Zero-Tolerance Policies

Running Scared

Public schools practice less-than-zero tolerance

By Sarah Cottrell Stokes

WHAT IF you were an artist in high school? And you were putting together your portfolio for acceptance into art school, working hard to represent yourself with different styles, all recognized by other serious and professional artists? What if someone then told you your work was threatening, assuming that you might even be a danger to your fellow students, and took you out of school for the remainder of your senior year?

It’s hard to imagine, but 17-year-old Sarah Boman, an honor student at Bluestem High School in Leon, Kan., faced this very situation just a few months ago.

It started with a piece of artwork she posted on the door. It was done in a style known as “repetitive art” in which the artist spirals words from the center outward. Boman’s graphic piece detailed the psychotic ramblings of a schizophrenic man obsessed with finding out who killed his dog. “I did it in the last 10 minutes of school, during tutorial–I just took it and hung it on the [art classroom] door. I did that with a lot of my work,” Boman says.

The next day, a school office employee saw the work and immediately took it down, according to Boman. It was brought before the principal. The principal felt it was inappropriate, even threatening, and Boman was called in for questioning.

During the meeting, Boman was allowed to go to the bathroom. “I took the original and tore it up and flushed it down the toilet. I was so scared. I never got in trouble before,” Boman says.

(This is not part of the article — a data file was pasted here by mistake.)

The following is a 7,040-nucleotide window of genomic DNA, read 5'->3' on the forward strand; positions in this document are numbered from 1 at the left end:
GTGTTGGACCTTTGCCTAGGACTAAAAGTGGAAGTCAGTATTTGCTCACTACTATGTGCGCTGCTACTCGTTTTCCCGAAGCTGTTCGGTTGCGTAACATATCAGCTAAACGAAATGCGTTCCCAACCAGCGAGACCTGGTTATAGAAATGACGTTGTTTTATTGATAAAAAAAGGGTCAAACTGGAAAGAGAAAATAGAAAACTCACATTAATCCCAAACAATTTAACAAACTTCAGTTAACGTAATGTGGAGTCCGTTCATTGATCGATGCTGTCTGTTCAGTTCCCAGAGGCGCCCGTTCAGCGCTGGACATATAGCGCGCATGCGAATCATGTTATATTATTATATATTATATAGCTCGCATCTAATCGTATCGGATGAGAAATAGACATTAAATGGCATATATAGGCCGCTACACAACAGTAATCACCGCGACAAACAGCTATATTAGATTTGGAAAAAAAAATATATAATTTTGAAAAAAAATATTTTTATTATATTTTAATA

She was told the school operated under a zero-tolerance policy for violence. She was suspended for five days and was allowed to return to school only after a hearing with the school board.

Boman went home and called her mom. “I told her, ‘I think I’m going to be arrested for a piece of artwork I did.’ ” Boman wasn’t arrested, but that day was the beginning of a fight that involved the American Civil Liberties Union, the school board, and the U.S. District Court House in Wichita, Kan.

First, three representatives of the school board, gathered to hear what had happened and to hear people defend her. Thirty people showed up, including her parents and her sister. While the board agreed that Boman wasn’t dangerous, it refused to allow her to return to school.

“They decided I wasn’t a threat, but in case anything happened they didn’t want to be held responsible,” Boman says. She didn’t get officially expelled, but she received a suspension of 81.5 days–the rest of her senior year, exactly.

“I couldn’t believe it,” Boman says, remembering the moment vividly. “I told them that I would do anything to get back in school. I told them that I would take a psycho test. I would paint backdrops for the school plays. Anything to get back in.”